If you have a Mac, chances are you are familiar with QuickTime, Apple’s excellent video player that comes pre-installed on OS X. However, what you might not know, is that beneath that video player lies one of the easiest to use video editors that, while extremely limited in variety, does what little it can do extremely well.
Let’s take a look at a few tips that show you exactly how to get the most out of these editing features.
Combining Movie Clips Using QuickTime
Ever wondered what to do with all those 10-second video clips that you shot with your iPhone? Well, using QuickTime on your Mac you can create your own home video quite easily by just merging those clips.
To do it, open any video in QuickTime. Then, all you have to do is simply drag and drop any other video clip that you want to the QuickTime window and it will be seamlessly joined together with the original video to form a separate, new movie.
Even better: You can drag and drop as many video clips as you like and drag them around to change their position as well.
Once your new masterpiece is ready, click on Done then save your video in your preferred format.
Cool tip: While adding video clips to your new movie, you can also trim them to have your new movie show exactly what you want.
Create Your Own Movie (Or Screen Recording) On the Spot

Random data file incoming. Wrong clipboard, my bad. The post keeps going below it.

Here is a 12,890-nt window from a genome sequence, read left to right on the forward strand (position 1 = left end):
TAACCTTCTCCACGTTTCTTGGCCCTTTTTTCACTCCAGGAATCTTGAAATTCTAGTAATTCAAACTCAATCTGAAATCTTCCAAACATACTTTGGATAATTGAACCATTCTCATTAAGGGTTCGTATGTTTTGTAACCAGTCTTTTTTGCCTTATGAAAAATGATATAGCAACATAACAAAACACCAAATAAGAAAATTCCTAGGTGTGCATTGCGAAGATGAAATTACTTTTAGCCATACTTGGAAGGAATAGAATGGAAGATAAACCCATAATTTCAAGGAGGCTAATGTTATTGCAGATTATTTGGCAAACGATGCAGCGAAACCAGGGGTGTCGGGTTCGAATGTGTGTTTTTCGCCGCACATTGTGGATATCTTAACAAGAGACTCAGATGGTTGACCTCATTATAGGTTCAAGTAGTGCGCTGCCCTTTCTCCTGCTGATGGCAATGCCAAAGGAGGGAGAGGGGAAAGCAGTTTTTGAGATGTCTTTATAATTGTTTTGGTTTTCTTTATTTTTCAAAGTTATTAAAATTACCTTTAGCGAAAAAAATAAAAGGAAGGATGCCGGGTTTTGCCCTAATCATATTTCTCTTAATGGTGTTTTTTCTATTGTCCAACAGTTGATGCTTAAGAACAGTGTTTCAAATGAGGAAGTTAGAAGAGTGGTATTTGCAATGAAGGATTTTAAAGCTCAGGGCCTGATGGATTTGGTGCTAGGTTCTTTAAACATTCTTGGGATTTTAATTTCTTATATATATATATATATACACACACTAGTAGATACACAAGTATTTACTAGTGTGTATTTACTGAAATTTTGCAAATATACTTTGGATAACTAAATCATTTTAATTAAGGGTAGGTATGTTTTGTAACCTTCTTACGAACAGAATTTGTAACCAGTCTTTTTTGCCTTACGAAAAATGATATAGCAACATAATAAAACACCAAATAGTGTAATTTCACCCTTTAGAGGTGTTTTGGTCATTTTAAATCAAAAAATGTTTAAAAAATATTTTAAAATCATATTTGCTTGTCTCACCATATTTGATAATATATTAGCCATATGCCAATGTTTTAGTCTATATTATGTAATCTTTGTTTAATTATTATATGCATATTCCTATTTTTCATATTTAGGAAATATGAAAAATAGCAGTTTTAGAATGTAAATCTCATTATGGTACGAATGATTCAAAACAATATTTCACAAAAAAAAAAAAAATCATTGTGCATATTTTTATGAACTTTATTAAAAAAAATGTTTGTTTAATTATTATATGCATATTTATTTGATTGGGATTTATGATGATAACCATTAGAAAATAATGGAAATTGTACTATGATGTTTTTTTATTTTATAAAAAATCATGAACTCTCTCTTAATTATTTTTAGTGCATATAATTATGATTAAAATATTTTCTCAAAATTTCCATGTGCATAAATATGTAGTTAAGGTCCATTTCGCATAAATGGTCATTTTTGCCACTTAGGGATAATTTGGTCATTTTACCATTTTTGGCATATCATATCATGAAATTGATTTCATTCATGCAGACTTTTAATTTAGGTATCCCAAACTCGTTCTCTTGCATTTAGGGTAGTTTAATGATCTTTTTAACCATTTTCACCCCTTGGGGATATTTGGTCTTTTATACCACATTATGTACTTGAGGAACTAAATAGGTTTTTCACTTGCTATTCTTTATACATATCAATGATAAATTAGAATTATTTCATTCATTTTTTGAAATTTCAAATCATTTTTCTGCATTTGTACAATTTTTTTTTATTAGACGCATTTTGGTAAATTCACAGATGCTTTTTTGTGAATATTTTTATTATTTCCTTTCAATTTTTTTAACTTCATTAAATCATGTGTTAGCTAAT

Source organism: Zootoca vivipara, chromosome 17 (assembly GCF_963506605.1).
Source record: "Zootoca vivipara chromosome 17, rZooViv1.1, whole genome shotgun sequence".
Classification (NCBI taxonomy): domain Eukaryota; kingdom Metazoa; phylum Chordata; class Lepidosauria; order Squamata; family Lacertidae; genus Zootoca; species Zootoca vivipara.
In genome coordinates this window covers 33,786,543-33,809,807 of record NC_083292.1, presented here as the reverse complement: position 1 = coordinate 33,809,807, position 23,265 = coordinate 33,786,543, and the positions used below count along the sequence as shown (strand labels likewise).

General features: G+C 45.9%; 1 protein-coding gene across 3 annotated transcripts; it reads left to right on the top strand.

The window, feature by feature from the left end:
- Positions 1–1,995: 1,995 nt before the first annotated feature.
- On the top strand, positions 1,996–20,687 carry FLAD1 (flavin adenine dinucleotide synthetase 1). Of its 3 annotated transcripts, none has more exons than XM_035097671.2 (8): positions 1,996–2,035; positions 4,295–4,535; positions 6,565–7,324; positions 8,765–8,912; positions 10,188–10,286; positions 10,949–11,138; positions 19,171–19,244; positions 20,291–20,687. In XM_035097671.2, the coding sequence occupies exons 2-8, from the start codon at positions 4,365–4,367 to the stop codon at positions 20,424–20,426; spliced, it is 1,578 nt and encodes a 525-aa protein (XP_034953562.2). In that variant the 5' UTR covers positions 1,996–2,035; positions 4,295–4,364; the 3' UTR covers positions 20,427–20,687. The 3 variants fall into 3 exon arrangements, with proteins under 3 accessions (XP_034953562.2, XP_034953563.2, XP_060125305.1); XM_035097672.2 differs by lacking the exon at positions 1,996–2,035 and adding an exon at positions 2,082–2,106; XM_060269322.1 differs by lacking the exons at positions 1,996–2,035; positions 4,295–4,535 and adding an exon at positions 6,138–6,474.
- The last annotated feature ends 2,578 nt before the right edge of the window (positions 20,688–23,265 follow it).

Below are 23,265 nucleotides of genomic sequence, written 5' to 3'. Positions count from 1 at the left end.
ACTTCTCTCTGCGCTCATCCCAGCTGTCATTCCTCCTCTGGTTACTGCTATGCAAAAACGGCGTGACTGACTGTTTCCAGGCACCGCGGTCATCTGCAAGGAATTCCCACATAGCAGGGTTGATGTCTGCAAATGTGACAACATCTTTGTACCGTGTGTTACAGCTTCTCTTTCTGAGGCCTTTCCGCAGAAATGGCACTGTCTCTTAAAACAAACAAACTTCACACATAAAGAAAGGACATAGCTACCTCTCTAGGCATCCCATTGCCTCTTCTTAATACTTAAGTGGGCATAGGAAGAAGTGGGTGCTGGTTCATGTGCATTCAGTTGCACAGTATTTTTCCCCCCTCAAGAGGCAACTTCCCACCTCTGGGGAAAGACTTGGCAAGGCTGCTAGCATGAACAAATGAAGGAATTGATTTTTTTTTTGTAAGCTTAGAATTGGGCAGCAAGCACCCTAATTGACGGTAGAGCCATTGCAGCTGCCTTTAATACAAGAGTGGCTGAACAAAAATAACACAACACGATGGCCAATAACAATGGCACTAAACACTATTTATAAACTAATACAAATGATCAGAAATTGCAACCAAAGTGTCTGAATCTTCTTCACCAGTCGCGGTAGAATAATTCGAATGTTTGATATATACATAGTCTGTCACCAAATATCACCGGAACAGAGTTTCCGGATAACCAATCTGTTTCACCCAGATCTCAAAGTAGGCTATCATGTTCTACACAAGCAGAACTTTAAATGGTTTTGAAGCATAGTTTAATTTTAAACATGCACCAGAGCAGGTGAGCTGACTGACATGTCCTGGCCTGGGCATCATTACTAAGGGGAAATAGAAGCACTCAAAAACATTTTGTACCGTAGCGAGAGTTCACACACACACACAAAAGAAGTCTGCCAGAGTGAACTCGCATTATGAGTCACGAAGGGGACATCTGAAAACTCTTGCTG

Did you know that you can create movies right on your Mac using QuickTime? The great thing about this is that all you need to do is open QuickTime’s File menu and choose the kind of recording you want to create right there.
In fact, one of QuickTime’s least-known features is that not only you can create movie and audio recordings with it, but you can also record your entire screen or part of it.
Screen recording on QuickTime works just as you expect: Just click the Record button and then click on the screen to record all of it or click and drag your pointer to select only a segment of your screen for recording.
You can also choose the quality of the video recording, add your own voice by also recording from your Mac’s microphone and even choose to show your mouse clicks when recording. Pretty neat.
Trim and Export QuickTime Audio
Let’s say you have a video of someone giving a speech. Unless you listen carefully to what is being said it is not easy to know exactly where a certain part of the speech is. In similar fashion, it is difficult to tell where exactly you are in any video where the frames remain almost the same.
For these situations, QuickTime sports very handy feature that allows you to browse and trim just your video’s audio. What makes this feature way cooler is that you can actually see the waveforms of your video’s audio so you can tell at a glance which segments of the video are quiet and which have strong sounds.
To do this just head to Edit > Trim… and then go to View > Show Audio Track.
Once you find the segment you want using the audio of your video, you can skip to that point or simply trim it.
Then, if you would like to export only the audio, click on File, then on Export and finally, choose Audio Only from the drop-down menu on the dialog box that pops-up.
That’s it for today. Use these QuickTime editing tips to create your next piece or art or to just play around with your videos. Enjoy and share any other QuickTime tips that you might know about.
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